Description

The viewpoint is that communication networking is about efficient resource sharing. The focus is on the three building blocks of communication networking, namely, multiplexing, switching and routing. The approach is analytical, with the discussion being driven by mathematical analyses of and solutions to specific engineering problems. The result? A comprehensive, effectively organized treatment of core engineering issues in communication networking. Written for both the networking professional and for the classroom, this book covers fundamental concepts in detail and places design issues in context by drawing on real world examples from current technologies.

Key Features

·Systematically uses mathematical models and analyses to drive the development of a practical understanding of core network engineering problems. ·Provides in-depth coverage of many current topics, including network calculus with deterministically-constrained traffic, congestion control for elastic traffic, packet switch queuing, switching architectures, virtual path routing, and routing for quality of service. ·Includes over 200 hands-on exercises and class-tested problems, dozens of schematic figures, a review of key mathematical concepts, and a glossary.

Readership

PROFESSIONAL REFERENCE: Networking professionals whose work is primarily architecture definition and implementation, i.e., network engineers and designers at telecom companies, industrial research labs, etc. ACADEMIC: Final year undergrad and first year graduate students in EE, CE, and CS programs.

Table of Contents

Preface 1 Introduction: Two Examples 1.1 Efficient Transport of Packet Voice 1.2 Throughput of an Input Queuing Packet Switch 1.3 Importance of Quantitative Modeling 1.4 Summary 1.5 Notes on the Literature Problems 2 Networking: Elements and Practice 2.1 Networking as Resource Sharing 2.2 The Functional Elements 2.3 Current Practice 2.4 Summary 2.5 Notes on the Literature Problems Part I - Multiplexing 3 Multiplexing: Performance Measures, Engineering Issues 3.1 Network Performance, Source Characterization 3.2 Stream Sessions in a Packet Network 3.3 Circuit Multiplexed Networks 3.4 Elastic Traffic: Feedback Control 3.5 Packet Multiplexing over Wireless Networks 4 Stream Sessions: Deterministic Network Analysis 4.1 Events and Processes in Packet Multiplexer Models 4.2 Deterministic Network Calculus 4.3 Scheduling 4.4 Application to the Packet Voice Example 4.5 Connection Set Up: The RSVP Approach 4.6 Scheduling (continued) 4.7 Appendix 4.8 Notes on the Literature Problems 5 Stream Sessions: Stochastic Analysis 5.1 Deterministic Calculus Can Yield Loose Bounds 5.2 Stochastic Traffic Models 5.3 Additional Notation 5.4 Performance Measures 5.5 Little's Theorem, Brumelle's Theorem, and Applications 5.6 Multiplexer Analysis with Stationary and Ergodic Traffic 5.7 The Effective Bandwidth Ap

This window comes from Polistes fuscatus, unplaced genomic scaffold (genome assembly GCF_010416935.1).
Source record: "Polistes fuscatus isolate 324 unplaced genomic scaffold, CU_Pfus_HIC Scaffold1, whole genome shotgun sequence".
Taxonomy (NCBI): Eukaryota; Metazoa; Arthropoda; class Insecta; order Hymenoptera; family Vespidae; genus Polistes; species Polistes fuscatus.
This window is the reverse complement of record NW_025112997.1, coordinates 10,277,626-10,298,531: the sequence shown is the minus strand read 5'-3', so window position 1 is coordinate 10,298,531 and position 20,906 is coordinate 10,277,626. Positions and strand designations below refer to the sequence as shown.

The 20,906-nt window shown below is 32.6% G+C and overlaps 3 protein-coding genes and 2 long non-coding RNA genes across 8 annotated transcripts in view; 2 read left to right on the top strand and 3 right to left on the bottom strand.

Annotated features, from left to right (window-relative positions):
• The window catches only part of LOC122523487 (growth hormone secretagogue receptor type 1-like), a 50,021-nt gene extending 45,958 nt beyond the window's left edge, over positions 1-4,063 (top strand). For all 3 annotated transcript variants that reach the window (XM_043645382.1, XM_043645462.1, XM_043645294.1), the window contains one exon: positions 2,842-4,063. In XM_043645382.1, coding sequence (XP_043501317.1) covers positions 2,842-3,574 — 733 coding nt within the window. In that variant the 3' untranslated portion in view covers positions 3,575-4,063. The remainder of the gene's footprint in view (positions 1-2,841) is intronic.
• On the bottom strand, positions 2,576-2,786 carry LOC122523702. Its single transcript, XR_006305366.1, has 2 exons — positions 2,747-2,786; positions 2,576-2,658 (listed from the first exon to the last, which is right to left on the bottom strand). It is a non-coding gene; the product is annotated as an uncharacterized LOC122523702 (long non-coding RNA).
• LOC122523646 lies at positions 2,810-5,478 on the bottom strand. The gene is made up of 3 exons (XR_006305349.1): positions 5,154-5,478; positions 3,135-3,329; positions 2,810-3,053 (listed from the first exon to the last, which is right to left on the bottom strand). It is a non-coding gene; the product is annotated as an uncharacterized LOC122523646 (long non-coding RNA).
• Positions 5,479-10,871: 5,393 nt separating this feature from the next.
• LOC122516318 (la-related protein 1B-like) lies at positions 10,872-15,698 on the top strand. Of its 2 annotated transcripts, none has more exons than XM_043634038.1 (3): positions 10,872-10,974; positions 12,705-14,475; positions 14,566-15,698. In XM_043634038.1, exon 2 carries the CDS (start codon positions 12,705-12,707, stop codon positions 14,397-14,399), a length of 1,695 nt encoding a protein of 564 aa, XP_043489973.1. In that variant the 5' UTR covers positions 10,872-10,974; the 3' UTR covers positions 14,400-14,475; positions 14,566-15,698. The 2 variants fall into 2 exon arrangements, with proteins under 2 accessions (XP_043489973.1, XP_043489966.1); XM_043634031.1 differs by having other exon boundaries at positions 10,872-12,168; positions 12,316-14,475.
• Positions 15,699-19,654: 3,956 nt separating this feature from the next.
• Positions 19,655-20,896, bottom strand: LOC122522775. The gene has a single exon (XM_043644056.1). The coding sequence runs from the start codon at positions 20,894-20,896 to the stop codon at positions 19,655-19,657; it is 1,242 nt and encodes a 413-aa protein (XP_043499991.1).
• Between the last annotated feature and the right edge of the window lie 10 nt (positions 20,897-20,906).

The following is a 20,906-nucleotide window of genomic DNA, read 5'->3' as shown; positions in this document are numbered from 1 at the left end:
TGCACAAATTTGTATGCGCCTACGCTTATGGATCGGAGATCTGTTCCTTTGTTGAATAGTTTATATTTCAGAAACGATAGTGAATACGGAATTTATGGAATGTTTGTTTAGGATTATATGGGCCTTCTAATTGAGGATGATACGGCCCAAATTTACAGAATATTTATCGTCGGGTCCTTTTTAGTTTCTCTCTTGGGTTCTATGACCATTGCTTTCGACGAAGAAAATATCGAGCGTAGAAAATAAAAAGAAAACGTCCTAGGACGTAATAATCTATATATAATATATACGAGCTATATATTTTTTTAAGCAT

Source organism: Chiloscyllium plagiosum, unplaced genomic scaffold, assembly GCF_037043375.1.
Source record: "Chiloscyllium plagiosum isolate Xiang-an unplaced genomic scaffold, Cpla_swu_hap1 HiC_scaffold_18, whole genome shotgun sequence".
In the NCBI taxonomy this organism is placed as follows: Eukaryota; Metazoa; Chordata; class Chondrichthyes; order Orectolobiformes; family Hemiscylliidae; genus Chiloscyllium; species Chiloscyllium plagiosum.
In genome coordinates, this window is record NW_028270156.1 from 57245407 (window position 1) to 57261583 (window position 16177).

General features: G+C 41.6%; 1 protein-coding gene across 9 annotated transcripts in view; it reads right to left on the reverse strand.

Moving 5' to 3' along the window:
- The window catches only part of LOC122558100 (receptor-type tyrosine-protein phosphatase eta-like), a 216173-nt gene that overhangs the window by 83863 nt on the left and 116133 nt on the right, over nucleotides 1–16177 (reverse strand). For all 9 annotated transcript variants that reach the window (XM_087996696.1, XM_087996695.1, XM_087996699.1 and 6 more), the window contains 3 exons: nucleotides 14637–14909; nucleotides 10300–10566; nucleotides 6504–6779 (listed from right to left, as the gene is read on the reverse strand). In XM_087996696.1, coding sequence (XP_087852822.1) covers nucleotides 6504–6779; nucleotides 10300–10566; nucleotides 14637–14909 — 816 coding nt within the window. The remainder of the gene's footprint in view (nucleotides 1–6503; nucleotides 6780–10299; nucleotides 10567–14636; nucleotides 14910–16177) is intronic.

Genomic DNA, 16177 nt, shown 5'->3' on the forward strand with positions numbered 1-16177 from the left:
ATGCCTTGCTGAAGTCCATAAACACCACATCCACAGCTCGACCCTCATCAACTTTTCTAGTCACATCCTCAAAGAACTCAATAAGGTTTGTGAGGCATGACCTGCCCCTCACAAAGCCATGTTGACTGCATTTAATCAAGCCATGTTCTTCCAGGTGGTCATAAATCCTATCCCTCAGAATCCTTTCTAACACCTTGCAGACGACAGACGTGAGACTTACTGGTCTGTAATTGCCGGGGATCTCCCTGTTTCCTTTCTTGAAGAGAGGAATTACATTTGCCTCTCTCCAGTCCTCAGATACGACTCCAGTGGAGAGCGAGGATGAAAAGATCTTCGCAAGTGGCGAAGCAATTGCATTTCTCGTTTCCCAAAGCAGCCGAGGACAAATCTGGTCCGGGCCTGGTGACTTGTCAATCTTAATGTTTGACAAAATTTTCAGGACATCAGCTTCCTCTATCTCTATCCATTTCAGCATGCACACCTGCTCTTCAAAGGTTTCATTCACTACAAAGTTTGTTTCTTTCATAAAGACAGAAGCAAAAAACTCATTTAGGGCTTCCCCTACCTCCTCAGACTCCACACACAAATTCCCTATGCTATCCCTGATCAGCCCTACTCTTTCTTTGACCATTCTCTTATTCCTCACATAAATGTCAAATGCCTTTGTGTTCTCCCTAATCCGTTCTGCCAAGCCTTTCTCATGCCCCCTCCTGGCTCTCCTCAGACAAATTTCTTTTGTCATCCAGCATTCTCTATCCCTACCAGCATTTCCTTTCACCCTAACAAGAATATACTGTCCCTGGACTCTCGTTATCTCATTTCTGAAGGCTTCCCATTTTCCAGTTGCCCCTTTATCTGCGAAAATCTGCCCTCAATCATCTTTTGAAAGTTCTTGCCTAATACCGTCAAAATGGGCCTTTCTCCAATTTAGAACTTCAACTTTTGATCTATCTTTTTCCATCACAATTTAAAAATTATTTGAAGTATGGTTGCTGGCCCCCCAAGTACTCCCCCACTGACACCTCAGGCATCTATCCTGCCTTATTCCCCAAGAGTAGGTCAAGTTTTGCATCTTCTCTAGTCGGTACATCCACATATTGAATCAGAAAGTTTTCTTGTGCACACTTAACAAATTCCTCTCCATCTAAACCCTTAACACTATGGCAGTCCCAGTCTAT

Details

No. of pages:
960
Language:
English
Copyright:
© 2004
Published:
Imprint:
Morgan Kaufmann
Electronic ISBN:
9780080488516
Print ISBN:
9780124287518

About the authors

Anurag Kumar

Anurag Kumar, Anurag Kumar, Ph.D., is a professor in the Department of Electrical Communication Engineering, and chair of the Electrical Sciences Division, in the Indian Institute of Science (IISc), Bangalore. Previously, he was with AT&T Bell Laboratories, Holmdel, New Jersey. Professor Kumar was also the coordinator at IISc of the Education and Research Network Project (ERNET), India's first wide-area packet network. He is an IEEE Fellow.

D. Manjunath

D. Manjunath, D. Manjunath, Ph.D., is a professor in the Department of Electrical Engineering of the Indian Institute of Technology (IIT) Bombay. He previously served on the faculty at IIT Kanpur.

Joy Kuri

Joy Kuri, Joy Kuri, Ph.D., is an associate professor at the Center for Electronics Design and Technology at the Indian Institute of Science, Bangalore.

Reviews

This book combines an innovative and uniform representation of a variety of communication networks, simple to understand motivations for real design problems for these networks, intuitive approaches to solutions, and rigorous mathematical analysis where appropriate. It will be very valuable both as a textbook and as a reference for practitioners. --Bharat Doshi, Director of Transformational Communication, Johns Hopkins University, Applied Physics Laboratory It has been very difficult to write a textbook on networking that is relevant and rigorous because the field is diverse and fast changing. This book stands out in both providing the readers with the essential domain knowledge and equipping them with fundamental tools to analyze and design new systems as the networking field evolves." --Steven Low, Associate Professor, California Institute of Technology This book is a well-researched compendium of theoretical modeling applied to a number of practical networking problems. Some interesting topics of note are important insights in the design of packet switches, performance of TCP under various conditions, and the design of packet address prefix lookups. Although much of the material is mathematically advanced, the book contains a comprehensive set of appendices useful as a reference for the researcher or advanced practitioner. --Dr. David E. McDysan, Fellow, MCI Internet Architecture and Technology